In addition, some individuals may also experience pain or burning, or painful tingling, at or below the level of injury. Since the individual may still experience muscle strength, pain, and temperature perception in the area, this type of pain is a strong indicator of posterior cord syndrome.

Symptoms do not always appear immediately and may sometimes experience a delayed onset. After experiencing significant trauma to the spinal cord, it is essential to receive medical attention as promptly as possible, even if the individual does not feel any pain or paralysis. 

Causes of Posterior Cord Syndrome

The majority of cases of posterior cord syndrome are caused by non-traumatic incidents, such as: 

  • Tumors: Tumors are the most common cause of spinal cord compression leading to posterior cord syndrome. Up to 78% of individuals with posterior cord syndrome obtain the condition from localized tumors. 
  • Vitamin B12 deficiency: Vitamin B12 (cobalamin) is an essential vitamin that helps regulate the neurons found in the spinal cord. A deficiency could cause the individual to suffer interrupted signal transmissions to the posterior spinal artery. 
  • Degenerative disc disease: This can cause spinal degeneration, which can lead to a compression of nerves within the spinal cord.
  • Multiple sclerosis: A multiple sclerosis diagnosis can lead to posterior cord syndrome due to the fact that it is a demyelinating disease that impacts the brain, nerves, and spinal cord to a varying extent. 
  • Syphilis: Untreated or improperly treated syphilis can lead to progressive deterioration of posterior columns and nerve roots within 20 or 30 years after the onset of the infection.

In some cases, traumatic injuries may also result in posterior cord syndrome. Generally this occurs due to a hyperextension injury via an over-extended muscle, usually within the cervical spine (neck) or to the spinal cord itself. Car accidents, slip and falls, and sports injuries are common types of traumatic incidents that could cause posterior cord syndrome.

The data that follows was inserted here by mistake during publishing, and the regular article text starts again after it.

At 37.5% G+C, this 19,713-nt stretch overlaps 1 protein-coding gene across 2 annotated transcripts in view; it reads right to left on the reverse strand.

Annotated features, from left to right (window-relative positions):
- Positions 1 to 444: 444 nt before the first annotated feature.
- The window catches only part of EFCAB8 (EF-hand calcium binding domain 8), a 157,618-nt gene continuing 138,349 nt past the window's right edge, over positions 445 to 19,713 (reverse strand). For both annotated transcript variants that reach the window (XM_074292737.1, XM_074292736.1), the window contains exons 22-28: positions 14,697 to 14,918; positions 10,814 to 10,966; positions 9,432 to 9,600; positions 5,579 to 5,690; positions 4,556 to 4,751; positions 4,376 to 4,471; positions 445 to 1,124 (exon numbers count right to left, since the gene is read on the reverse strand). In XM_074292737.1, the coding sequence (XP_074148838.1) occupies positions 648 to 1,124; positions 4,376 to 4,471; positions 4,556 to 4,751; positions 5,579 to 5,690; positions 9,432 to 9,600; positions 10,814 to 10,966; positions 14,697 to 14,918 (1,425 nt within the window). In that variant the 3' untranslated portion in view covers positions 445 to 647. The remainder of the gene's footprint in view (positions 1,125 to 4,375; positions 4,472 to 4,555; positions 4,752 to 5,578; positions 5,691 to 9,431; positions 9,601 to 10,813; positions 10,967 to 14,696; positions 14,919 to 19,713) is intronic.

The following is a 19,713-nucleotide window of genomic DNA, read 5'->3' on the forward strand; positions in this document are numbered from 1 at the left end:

The movement that occurs from a sudden, unexpected collision can often cause the body to become jolted, putting specific areas at risk. During these sudden moments of pressure, it is common for the body to experience a rupture, puncture, or other traumatic lesion to the neck and back, where the spinal cord could be impacted and compressed. As a result, this can interrupt the functions of the spinal cord and render the individual seriously injured. 

Reaching a Diagnosis

Since posterior cord syndrome is a rare form of incomplete spinal cord injury, a doctor will often initially determine other potential causes of the pain or loss of sensation before reaching a diagnosis for posterior cord syndrome. It is important to understand the underlying cause of posterior cord syndrome as this will be the focus for treatment in order to prevent further nerve or neurological damage.

As with many incomplete spinal cord injuries, the process of diagnosis begins with a physical exam and a study of the individual’s personal and medical history. Given that the majority of cases of posterior cord syndrome are non-traumatic and result from some type of factor in the individual’s medical history, several types of tests may be conducted to determine a diagnosis. 

The most effective test to determine a spinal cord injury diagnosis is an MRI. An MRI will be capable of locating nerve damage as well as the features of the tumor or compression that have caused the posterior cord syndrome to occur. In the case of the injury caused by physical trauma, such as from a motor vehicle accident or a slip and fall, the individual will also receive brain imaging scans to ensure that they have not suffered any significant brain damage or injury during the accident.